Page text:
|1.||Language, power and submission||10.00|
|2.||Theories of power||30.00|
|3.||Artificial intelligence and power||10.00|
|4.||Politics and power||10.00|
|5.||Power and the media||10.00|
|6.||Gender and violence||10.00|
|7.||Globalisation and power||10.00|
|8.||Building evidence and knowledge||10.00|
Text and materials required to be purchased or accessed
ALL textbooks and materials available to be purchased can be sourced from USQ's Online Bookshop (unless otherwise stated). (https://omnia.usq.edu.au/textbooks/?year=2021&sem=02&subject1=SOC2022)
Please contact us for alternative purchase options from USQ Bookshop. (https://omnia.usq.edu.au/info/contact/)
(ebook available in USQ Library.)
(ebook - available online.)
Student workload expectations
|Description||Marks out of||Wtg (%)||Due Date||Notes|
|QUIZZES||100||20||08 Oct 2021|
|ESSAY||100||30||22 Oct 2021|
|FORUM PARTICIPATION||100||10||22 Oct 2021|
Important assessment information
It is the students' responsibility to attend and participate appropriately in all activities scheduled for them, and to study all material provided to them or required to be accessed by them, to maximise their chance of meeting the objectives of the course and to be informed of course-related activities and administration.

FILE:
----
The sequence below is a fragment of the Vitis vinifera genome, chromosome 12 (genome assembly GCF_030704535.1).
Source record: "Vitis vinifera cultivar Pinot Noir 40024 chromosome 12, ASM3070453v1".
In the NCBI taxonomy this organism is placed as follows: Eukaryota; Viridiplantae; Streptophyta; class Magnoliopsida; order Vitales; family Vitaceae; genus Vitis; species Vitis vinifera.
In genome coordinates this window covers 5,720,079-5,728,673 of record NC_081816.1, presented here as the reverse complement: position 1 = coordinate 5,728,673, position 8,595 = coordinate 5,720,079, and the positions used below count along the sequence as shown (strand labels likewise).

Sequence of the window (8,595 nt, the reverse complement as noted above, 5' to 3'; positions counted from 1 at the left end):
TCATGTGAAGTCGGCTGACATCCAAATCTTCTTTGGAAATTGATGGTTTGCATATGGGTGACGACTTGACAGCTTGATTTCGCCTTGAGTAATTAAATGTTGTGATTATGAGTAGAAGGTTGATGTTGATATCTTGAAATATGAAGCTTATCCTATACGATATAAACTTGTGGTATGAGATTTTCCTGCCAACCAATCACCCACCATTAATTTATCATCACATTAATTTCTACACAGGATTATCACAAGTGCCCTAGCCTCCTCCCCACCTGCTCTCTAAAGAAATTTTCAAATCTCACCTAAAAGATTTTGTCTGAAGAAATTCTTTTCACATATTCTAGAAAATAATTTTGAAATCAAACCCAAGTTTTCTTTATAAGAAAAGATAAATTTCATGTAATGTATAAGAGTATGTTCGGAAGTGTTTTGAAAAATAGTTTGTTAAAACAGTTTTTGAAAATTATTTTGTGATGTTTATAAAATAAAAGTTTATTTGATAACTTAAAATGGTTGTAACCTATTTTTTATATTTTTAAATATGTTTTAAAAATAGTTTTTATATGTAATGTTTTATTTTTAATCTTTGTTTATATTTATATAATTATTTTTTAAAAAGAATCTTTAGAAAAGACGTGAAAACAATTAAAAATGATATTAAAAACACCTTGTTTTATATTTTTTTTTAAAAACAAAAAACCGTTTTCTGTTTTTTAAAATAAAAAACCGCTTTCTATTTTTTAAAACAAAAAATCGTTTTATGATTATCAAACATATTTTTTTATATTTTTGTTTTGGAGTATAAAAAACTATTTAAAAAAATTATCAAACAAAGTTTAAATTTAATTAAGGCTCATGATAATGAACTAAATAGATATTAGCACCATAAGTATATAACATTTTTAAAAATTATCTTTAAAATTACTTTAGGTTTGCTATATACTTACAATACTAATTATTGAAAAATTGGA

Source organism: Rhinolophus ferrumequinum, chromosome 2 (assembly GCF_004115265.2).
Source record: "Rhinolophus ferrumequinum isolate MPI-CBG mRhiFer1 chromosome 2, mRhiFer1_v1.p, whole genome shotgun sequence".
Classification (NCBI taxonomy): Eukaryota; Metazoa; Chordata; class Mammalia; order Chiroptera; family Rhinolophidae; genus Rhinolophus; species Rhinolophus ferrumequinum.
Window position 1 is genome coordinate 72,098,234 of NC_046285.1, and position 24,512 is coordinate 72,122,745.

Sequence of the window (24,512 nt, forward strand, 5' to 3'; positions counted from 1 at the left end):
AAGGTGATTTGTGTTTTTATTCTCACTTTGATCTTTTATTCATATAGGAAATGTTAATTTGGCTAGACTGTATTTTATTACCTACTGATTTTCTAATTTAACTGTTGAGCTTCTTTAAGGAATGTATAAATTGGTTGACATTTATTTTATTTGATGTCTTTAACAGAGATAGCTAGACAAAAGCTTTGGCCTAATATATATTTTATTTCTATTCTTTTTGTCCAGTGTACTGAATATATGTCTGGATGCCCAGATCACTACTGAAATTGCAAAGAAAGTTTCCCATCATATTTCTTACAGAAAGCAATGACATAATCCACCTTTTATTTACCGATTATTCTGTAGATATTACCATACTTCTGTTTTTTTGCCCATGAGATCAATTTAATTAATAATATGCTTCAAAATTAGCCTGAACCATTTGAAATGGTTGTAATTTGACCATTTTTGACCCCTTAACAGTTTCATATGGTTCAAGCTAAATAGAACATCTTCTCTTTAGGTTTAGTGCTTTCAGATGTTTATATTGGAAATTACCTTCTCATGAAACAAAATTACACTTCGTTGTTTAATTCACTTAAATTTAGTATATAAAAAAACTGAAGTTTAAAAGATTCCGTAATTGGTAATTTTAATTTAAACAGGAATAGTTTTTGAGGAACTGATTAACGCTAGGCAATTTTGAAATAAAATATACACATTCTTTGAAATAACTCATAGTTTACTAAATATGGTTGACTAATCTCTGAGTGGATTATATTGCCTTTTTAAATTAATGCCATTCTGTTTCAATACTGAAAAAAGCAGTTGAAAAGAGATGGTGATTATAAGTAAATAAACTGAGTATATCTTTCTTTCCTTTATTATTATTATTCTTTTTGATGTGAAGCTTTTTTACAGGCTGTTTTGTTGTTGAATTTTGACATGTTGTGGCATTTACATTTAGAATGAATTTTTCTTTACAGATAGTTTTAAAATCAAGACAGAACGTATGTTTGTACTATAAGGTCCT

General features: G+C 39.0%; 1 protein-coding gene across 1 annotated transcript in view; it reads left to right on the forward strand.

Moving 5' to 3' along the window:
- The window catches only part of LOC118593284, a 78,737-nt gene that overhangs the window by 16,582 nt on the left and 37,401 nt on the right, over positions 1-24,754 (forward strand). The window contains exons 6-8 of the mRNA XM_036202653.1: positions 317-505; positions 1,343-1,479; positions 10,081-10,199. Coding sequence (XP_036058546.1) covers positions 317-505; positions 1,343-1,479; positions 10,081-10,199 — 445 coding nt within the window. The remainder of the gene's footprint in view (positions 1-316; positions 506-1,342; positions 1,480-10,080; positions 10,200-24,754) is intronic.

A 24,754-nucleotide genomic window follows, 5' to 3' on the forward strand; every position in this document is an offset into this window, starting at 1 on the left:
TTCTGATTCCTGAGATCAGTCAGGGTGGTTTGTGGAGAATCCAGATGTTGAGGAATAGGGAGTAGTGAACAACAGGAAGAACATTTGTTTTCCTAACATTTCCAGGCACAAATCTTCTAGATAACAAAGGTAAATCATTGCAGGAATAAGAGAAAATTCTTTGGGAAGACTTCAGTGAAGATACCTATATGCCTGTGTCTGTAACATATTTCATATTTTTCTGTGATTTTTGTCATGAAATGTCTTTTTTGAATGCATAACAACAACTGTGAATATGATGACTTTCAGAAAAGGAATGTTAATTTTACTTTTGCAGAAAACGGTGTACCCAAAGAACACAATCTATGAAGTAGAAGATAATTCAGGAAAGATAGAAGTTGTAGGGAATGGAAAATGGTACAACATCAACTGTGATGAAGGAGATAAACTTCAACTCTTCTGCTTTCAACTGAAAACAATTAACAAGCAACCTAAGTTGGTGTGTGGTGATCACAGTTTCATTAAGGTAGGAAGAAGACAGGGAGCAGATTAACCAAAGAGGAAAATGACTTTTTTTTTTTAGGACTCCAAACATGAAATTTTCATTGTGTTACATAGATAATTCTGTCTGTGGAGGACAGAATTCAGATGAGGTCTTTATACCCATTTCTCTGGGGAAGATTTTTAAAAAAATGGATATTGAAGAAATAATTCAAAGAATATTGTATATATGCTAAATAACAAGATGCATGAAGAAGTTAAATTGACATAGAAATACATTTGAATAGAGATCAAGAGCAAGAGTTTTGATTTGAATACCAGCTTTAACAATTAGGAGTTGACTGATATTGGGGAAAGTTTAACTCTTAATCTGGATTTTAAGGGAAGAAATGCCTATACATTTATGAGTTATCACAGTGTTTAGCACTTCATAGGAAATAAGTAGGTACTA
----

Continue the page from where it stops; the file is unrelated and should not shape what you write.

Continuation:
Requirements for students to complete each assessment item satisfactorily:
To satisfactorily complete an individual assessment item a student must achieve at least 50% of the marks for that item.
Penalties for late submission of required work:
Students should refer to the Assessment Procedure http://policy.usq.edu.au/documents.php?id=14749PL (point 4.2.4)
Requirements for student to be awarded a passing grade in the course:
To be assured of receiving a passing grade a student must achieve at least 50% of the total weighted marks available for the course.
Method used to combine assessment results to attain final grade:
The final grades for students will be assigned on the basis of the aggregate of the weighted marks obtained for each of the summative items for the course.
Candidates are allowed to bring only writing and drawing instruments into the Closed examination.